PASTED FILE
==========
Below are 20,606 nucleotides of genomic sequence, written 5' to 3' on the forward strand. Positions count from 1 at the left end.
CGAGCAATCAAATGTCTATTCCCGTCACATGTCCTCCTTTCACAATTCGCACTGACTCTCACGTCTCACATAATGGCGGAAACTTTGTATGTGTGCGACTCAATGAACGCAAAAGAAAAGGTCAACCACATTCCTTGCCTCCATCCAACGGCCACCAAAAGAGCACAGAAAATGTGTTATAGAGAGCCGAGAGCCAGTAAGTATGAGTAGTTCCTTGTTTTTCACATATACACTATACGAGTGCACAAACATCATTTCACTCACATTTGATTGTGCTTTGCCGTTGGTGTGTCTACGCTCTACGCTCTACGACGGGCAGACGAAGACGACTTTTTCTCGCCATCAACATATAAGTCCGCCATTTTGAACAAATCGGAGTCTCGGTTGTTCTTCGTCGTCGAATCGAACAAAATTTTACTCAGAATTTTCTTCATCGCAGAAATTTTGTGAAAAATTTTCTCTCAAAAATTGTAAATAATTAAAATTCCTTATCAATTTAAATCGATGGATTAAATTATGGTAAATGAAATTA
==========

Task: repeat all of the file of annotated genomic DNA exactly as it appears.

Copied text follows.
Below are 20,606 nucleotides of genomic sequence, written 5' to 3' on the forward strand. Positions count from 1 at the left end.
CGAGCAATCAAATGTCTATTCCCGTCACATGTCCTCCTTTCACAATTCGCACTGACTCTCACGTCTCACATAATGGCGGAAACTTTGTATGTGTGCGACTCAATGAACGCAAAAGAAAAGGTCAACCACATTCCTTGCCTCCATCCAACGGCCACCAAAAGAGCACAGAAAATGTGTTATAGAGAGCCGAGAGCCAGTAAGTATGAGTAGTTCCTTGTTTTTCACATATACACTATACGAGTGCACAAACATCATTTCACTCACATTTGATTGTGCTTTGCCGTTGGTGTGTCTACGCTCTACGCTCTACGACGGGCAGACGAAGACGACTTTTTCTCGCCATCAACATATAAGTCCGCCATTTTGAACAAATCGGAGTCTCGGTTGTTCTTCGTCGTCGAATCGAACAAAATTTTACTCAGAATTTTCTTCATCGCAGAAATTTTGTGAAAAATTTTCTCTCAAAAATTGTAAATAATTAAAATTCCTTATCAATTTAAATCGATGGATTAAATTATGGTAAATGAAATTA